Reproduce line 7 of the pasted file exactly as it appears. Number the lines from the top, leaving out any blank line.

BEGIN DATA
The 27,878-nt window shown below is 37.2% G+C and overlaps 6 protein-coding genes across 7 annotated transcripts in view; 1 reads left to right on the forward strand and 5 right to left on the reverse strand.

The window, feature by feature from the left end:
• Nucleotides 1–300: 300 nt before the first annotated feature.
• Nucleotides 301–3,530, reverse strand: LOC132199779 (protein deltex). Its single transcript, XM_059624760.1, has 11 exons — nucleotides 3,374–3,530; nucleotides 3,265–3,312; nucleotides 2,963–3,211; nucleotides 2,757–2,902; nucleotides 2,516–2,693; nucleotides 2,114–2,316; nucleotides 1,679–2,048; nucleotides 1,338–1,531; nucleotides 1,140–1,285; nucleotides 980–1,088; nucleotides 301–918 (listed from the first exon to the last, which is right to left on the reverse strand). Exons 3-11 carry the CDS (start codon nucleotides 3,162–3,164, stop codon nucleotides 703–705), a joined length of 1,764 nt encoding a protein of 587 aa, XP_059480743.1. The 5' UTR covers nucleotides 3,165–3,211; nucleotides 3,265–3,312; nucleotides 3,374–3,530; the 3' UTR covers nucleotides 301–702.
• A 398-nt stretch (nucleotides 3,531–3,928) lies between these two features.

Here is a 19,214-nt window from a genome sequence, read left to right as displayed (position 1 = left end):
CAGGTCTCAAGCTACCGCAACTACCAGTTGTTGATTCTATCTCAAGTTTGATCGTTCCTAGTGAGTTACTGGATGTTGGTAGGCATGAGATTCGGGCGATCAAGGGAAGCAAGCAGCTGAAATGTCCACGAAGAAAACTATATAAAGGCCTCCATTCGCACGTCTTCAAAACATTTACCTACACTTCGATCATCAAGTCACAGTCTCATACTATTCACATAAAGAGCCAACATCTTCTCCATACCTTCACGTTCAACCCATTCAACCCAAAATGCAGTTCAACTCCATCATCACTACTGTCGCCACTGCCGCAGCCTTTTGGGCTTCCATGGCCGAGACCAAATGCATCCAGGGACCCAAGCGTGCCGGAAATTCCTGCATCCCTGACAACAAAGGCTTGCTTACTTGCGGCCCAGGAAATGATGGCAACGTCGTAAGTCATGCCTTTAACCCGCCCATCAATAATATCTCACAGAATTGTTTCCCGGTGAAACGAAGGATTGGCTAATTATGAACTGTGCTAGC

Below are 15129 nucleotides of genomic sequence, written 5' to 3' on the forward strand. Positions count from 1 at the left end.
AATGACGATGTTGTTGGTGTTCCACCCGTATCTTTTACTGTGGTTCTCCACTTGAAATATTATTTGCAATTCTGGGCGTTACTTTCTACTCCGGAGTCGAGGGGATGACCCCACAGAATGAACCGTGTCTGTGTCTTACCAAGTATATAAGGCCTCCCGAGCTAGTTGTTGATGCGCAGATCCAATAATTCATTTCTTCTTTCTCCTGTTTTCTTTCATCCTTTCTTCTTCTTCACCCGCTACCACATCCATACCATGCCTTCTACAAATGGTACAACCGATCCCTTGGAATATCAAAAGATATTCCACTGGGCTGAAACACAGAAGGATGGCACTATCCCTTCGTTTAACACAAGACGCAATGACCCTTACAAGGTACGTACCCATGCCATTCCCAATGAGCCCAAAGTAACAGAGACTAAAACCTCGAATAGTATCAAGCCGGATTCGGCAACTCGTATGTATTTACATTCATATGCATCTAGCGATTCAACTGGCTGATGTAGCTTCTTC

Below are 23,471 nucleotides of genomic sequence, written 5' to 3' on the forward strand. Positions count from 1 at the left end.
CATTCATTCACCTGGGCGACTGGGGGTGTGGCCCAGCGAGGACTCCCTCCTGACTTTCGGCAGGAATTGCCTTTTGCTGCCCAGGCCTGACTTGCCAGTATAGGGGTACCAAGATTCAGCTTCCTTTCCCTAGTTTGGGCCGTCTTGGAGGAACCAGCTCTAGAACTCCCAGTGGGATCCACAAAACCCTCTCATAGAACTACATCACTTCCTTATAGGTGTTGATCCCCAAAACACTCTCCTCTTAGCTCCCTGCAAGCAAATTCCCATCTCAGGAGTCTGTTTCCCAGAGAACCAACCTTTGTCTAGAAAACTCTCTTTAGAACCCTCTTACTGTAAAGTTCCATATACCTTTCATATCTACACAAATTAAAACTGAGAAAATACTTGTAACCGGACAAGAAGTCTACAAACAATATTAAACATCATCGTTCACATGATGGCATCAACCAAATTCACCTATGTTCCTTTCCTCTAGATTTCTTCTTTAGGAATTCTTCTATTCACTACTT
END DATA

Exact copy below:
CAGGTCTCAAGCTACCGCAACTACCAGTTGTTGATTCTATCTCAAGTTTGATCGTTCCTAGTGAGTTACTGGATGTTGGTAGGCATGAGATTCGGGCGATCAAGGGAAGCAAGCAGCTGAAATGTCCACGAAGAAAACTATATAAAGGCCTCCATTCGCACGTCTTCAAAACATTTACCTACACTTCGATCATCAAGTCACAGTCTCATACTATTCACATAAAGAGCCAACATCTTCTCCATACCTTCACGTTCAACCCATTCAACCCAAAATGCAGTTCAACTCCATCATCACTACTGTCGCCACTGCCGCAGCCTTTTGGGCTTCCATGGCCGAGACCAAATGCATCCAGGGACCCAAGCGTGCCGGAAATTCCTGCATCCCTGACAACAAAGGCTTGCTTACTTGCGGCCCAGGAAATGATGGCAACGTCGTAAGTCATGCCTTTAACCCGCCCATCAATAATATCTCACAGAATTGTTTCCCGGTGAAACGAAGGATTGGCTAATTATGAACTGTGCTAGC